Stephen Miller, CEBS By Stephen Miller, CEBS August 11, 2021
Access to telehealth kept people out of hospital emergency rooms, new research shows. That’s likely to result in lower claims costs for employers.
About 1 in 7 people (14 percent) who used telehealth said they would have sought care in an emergency department or urgent care facility if telehealth had not been available, and more than half of those people had their primary health issue resolved using telehealth, based on responses from 1,776 adults interviewed June 28 to July 18, 2021.
The survey, conducted by the Bipartisan Policy Center (BPC) and Social Sciences Research Solutions (SSRS), showed that:
One-third of respondents reported having a telehealth visit for themselves or a dependent last year.
8 in 10 adults said their primary health issue was resolved during their telehealth visit.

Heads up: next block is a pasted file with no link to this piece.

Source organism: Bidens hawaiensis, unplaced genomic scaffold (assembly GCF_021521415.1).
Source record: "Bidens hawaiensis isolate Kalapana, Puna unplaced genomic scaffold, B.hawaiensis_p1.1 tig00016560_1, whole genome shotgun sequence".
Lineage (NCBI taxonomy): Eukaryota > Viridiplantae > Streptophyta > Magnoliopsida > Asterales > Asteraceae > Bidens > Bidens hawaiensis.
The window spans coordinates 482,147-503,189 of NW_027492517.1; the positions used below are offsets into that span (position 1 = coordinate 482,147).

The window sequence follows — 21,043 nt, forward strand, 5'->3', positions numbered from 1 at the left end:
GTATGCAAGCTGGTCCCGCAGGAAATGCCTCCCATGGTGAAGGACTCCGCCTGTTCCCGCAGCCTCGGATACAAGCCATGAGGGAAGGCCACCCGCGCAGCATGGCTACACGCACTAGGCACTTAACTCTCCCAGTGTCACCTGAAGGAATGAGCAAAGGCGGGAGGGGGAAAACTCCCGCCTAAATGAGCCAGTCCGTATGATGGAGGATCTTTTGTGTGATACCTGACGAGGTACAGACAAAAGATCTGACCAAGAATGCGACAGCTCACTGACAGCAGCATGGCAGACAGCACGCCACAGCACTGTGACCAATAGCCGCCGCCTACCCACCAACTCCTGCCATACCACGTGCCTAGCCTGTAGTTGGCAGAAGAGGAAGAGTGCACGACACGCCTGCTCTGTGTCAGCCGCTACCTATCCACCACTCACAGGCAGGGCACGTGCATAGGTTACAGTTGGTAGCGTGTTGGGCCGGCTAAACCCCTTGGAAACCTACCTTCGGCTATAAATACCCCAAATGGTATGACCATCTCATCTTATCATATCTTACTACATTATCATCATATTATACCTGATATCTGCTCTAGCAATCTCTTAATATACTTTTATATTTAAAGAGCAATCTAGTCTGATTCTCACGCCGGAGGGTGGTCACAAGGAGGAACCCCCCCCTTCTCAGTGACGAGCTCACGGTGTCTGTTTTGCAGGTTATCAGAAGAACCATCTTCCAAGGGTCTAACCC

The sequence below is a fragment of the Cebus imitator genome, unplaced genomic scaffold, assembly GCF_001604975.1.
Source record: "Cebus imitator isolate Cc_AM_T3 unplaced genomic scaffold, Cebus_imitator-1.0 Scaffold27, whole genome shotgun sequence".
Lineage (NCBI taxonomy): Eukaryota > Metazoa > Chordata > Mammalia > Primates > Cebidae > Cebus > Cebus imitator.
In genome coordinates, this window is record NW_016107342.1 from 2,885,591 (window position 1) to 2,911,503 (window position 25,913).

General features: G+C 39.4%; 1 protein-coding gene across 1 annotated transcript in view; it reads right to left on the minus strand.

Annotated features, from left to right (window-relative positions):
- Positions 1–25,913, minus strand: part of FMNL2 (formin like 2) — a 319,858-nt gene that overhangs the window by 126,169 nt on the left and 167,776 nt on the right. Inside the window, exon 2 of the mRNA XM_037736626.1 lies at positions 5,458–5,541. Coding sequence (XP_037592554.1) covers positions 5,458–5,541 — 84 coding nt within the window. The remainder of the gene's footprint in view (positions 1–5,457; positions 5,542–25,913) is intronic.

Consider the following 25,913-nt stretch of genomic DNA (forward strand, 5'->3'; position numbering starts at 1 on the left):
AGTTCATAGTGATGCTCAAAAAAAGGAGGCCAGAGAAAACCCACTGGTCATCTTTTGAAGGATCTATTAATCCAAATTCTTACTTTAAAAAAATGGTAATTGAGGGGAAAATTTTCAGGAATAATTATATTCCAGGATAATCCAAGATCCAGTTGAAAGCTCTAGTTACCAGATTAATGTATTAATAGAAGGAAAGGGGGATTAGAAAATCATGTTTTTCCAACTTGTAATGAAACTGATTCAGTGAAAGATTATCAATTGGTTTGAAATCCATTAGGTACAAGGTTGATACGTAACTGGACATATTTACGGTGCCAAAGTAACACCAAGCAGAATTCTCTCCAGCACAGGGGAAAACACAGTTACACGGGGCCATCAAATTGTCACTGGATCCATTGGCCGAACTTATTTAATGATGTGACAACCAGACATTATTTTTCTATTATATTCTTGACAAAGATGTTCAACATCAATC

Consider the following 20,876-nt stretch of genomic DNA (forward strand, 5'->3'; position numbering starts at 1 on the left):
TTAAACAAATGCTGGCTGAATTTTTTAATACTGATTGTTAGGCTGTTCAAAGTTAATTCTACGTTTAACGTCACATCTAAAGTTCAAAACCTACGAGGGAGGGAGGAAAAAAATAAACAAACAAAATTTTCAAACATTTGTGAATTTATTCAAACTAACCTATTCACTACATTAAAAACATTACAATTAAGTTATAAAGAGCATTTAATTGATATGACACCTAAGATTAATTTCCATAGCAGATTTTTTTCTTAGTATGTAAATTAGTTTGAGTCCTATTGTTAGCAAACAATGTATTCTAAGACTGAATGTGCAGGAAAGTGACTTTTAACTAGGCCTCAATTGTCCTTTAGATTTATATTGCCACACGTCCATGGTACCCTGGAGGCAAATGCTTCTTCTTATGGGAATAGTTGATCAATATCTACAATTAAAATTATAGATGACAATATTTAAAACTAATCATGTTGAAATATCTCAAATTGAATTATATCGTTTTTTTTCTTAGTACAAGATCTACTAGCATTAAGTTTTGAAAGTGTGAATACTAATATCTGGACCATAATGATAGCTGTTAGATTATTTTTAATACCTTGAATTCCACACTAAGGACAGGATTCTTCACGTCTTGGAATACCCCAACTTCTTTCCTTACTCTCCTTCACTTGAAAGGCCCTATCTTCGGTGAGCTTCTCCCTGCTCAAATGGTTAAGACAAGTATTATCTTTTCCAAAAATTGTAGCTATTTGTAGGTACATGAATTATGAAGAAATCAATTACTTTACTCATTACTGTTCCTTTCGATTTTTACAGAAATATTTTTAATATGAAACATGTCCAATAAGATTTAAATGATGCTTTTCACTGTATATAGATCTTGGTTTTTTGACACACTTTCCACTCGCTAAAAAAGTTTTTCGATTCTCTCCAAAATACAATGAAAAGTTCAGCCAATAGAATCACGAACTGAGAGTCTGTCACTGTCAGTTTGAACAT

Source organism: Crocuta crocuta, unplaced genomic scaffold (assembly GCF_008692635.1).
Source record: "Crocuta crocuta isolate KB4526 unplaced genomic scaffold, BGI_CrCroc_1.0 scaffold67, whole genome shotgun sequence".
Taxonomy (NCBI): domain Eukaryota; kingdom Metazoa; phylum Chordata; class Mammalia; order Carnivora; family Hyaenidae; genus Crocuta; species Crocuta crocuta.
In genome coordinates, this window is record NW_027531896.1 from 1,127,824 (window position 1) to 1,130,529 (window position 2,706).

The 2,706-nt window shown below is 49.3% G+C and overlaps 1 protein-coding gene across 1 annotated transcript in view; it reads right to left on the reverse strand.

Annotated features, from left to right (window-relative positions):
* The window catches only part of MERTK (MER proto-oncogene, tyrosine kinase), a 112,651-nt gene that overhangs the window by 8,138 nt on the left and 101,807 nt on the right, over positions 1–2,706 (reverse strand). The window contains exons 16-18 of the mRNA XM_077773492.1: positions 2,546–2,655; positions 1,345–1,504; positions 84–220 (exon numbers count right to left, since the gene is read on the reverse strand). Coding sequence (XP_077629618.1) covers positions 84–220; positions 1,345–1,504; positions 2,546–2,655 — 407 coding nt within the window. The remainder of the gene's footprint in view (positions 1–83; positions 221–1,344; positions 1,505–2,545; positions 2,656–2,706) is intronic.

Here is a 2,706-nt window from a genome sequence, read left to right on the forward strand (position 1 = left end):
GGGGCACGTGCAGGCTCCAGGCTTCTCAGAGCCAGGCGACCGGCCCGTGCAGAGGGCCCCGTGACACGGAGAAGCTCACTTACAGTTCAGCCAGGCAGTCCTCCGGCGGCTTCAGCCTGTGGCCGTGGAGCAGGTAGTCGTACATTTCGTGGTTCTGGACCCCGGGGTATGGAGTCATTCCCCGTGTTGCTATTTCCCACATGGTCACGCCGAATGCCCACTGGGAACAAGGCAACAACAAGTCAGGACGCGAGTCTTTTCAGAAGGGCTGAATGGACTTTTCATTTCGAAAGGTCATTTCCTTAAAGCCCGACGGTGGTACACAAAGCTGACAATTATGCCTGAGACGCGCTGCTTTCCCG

The most common purpose for a telehealth visit was a preventive service, prescription refill or routine visit for a chronic illness.
Rural residents said they were more likely to use telehealth for surgical consults than people living in non-rural areas.
The survey also found that more than 9 in 10 adults were satisfied with the quality of their visit and were equally satisfied with both audio and video telehealth visits. Older adults were more likely to use audio-only, telephone services, however.
“New telehealth flexibilities have allowed millions of Americans to access health care from home, and as our survey shows, telehealth has the potential to take non-emergency cases out of the emergency department,” said Marilyn Serafini, BPC health project director.
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